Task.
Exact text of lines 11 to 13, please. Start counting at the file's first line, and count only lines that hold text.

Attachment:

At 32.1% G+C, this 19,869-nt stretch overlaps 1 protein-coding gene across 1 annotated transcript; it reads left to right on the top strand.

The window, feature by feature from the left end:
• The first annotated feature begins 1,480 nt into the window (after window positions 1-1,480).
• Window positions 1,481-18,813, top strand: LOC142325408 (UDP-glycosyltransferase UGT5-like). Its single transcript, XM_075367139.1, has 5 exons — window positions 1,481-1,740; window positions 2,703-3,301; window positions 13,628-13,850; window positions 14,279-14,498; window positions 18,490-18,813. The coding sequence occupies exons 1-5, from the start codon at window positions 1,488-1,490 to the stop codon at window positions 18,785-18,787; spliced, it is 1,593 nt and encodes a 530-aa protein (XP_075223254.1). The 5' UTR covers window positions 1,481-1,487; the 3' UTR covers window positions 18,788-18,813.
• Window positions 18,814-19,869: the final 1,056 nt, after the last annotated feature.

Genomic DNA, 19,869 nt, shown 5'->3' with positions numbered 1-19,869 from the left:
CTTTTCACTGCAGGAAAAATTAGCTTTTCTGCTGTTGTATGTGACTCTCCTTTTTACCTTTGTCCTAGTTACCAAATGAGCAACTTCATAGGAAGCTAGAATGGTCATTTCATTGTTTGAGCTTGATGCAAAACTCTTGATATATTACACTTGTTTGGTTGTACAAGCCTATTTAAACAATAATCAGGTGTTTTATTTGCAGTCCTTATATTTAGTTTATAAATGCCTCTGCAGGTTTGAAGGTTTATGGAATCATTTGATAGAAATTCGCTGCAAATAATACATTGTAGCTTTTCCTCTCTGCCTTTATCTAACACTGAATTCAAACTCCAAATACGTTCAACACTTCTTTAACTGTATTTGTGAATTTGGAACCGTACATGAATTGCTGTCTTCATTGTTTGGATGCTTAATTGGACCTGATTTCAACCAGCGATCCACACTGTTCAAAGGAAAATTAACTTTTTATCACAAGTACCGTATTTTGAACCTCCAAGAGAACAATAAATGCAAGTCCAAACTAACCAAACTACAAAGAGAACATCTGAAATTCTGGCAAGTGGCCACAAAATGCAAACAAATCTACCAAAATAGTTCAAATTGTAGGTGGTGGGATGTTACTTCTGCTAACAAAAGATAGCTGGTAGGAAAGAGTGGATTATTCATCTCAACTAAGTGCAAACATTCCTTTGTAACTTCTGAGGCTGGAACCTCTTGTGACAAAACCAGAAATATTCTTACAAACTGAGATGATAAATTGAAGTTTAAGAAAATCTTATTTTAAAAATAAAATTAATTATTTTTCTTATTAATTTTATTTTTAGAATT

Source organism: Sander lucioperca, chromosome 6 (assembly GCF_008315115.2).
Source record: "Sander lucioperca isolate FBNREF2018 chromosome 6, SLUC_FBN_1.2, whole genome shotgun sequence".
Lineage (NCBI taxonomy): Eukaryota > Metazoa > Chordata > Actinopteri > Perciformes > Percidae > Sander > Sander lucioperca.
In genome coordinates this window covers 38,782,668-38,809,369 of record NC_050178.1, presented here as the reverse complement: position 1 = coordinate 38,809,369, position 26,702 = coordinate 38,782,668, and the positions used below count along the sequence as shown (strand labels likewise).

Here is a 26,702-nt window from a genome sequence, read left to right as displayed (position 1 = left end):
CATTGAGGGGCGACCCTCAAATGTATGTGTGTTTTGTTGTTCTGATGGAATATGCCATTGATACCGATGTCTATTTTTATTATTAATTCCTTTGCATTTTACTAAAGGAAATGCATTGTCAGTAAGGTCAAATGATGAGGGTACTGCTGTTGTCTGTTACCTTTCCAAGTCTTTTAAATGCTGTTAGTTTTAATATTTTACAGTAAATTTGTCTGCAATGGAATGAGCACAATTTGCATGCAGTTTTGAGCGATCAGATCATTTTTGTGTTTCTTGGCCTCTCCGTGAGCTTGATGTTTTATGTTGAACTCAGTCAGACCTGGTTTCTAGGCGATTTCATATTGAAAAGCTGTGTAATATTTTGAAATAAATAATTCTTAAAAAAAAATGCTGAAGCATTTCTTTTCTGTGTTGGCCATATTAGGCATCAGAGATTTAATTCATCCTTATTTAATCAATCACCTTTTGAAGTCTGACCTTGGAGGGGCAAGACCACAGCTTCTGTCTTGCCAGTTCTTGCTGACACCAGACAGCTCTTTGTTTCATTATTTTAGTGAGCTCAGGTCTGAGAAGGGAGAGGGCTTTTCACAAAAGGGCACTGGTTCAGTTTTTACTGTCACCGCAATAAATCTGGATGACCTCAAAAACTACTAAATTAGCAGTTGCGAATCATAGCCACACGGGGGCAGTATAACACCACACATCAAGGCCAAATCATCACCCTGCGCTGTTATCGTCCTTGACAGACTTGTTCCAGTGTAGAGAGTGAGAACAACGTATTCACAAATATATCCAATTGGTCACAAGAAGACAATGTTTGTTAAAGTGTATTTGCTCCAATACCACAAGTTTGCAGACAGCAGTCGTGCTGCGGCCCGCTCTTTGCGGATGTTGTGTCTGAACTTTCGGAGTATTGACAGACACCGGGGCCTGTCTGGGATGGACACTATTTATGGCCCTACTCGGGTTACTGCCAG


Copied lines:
In genome coordinates this window covers 38,782,668-38,809,369 of record NC_050178.1, presented here as the reverse complement: position 1 = coordinate 38,809,369, position 26,702 = coordinate 38,782,668, and the positions used below count along the sequence as shown (strand labels likewise).

Here is a 26,702-nt window from a genome sequence, read left to right as displayed (position 1 = left end):
CATTGAGGGGCGACCCTCAAATGTATGTGTGTTTTGTTGTTCTGATGGAATATGCCATTGATACCGATGTCTATTTTTATTATTAATTCCTTTGCATTTTACTAAAGGAAATGCATTGTCAGTAAGGTCAAATGATGAGGGTACTGCTGTTGTCTGTTACCTTTCCAAGTCTTTTAAATGCTGTTAGTTTTAATATTTTACAGTAAATTTGTCTGCAATGGAATGAGCACAATTTGCATGCAGTTTTGAGCGATCAGATCATTTTTGTGTTTCTTGGCCTCTCCGTGAGCTTGATGTTTTATGTTGAACTCAGTCAGACCTGGTTTCTAGGCGATTTCATATTGAAAAGCTGTGTAATATTTTGAAATAAATAATTCTTAAAAAAAAATGCTGAAGCATTTCTTTTCTGTGTTGGCCATATTAGGCATCAGAGATTTAATTCATCCTTATTTAATCAATCACCTTTTGAAGTCTGACCTTGGAGGGGCAAGACCACAGCTTCTGTCTTGCCAGTTCTTGCTGACACCAGACAGCTCTTTGTTTCATTATTTTAGTGAGCTCAGGTCTGAGAAGGGAGAGGGCTTTTCACAAAAGGGCACTGGTTCAGTTTTTACTGTCACCGCAATAAATCTGGATGACCTCAAAAACTACTAAATTAGCAGTTGCGAATCATAGCCACACGGGGGCAGTATAACACCACACATCAAGGCCAAATCATCACCCTGCGCTGTTATCGTCCTTGACAGACTTGTTCCAGTGTAGAGAGTGAGAACAACGTATTCACAAATATATCCAATTGGTCACAAGAAGACAATGTTTGTTAAAGTGTATTTGCTCCAATACCACAAGTTTGCAGACAGCAGTCGTGCTGCGGCCCGCTCTTTGCGGATGTTGTGTCTGAACTTTCGGAGTATTGACAGACACCGGGGCCTGTCTGGGATGGACACTATTTATGGCCCTACTCGGGTTACTGCCAG